The office in the state Department of Health and Human Services that guided the construction of the much-complained-about, often-audited Medicaid claims system called NC Tracks is shutting down next year.
Most of that office’s work is done, Joe Cooper, head of DHHS computer systems, said Tuesday, and what remains will be absorbed by others.
“Several of the dedicated staff of the OMMISS (Office of Medicaid Management Information System Services) have been working on this project since the beginning, almost 10 years,” Cooper told legislators at a committee meeting Tuesday. “They are to be congratulated for seeing this project to a successful launch.”
Cooper appears to have found a definition of “success” that isn’t in Webster’s.
The project was delayed for years, cost millions more than anticipated, and, once it was launched on July 1, didn’t pay doctors and hospitals what they were owed. Fiscal analysts and legislators aren’t exactly sure what’s going on with the Medicaid budget because NC Tracks hasn’t paid all providers who are owed money.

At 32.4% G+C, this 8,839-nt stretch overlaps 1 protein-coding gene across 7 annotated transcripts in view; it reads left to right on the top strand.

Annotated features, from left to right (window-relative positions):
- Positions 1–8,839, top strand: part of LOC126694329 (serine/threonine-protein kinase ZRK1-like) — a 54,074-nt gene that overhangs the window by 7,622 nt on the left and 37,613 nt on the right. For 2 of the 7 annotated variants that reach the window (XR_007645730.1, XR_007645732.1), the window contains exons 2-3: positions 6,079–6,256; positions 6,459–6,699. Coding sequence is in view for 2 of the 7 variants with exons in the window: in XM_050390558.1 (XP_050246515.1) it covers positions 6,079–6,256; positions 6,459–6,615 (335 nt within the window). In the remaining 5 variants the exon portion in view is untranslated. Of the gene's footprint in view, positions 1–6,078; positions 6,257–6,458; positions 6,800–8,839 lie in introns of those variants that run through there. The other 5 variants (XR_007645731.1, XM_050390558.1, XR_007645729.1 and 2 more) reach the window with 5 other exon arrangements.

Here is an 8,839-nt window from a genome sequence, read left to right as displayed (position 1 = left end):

On Monday, state Auditor Beth Wood released a report that said NC Tracks had more than 3,200 defects, and that during the audit period DHHS didn’t have a comprehensive plan for fixing them. Her office released an audit earlier this year warning that the system had not been properly tested.
Wood attended Tuesday’s legislative committee meeting, but she was not asked to speak. Legislators asked Cooper few questions about the audit. There’s a legislative subcommittee appointed to look deeper into NC Tracks issues.
Cooper has emphasized for months that NC Tracks is paying claims. In response to the audit, DHHS said this week that NC Tracks had fewer defects than the industry average for software programs of its complexity. The defects that remain don’t effect most providers, the agency said.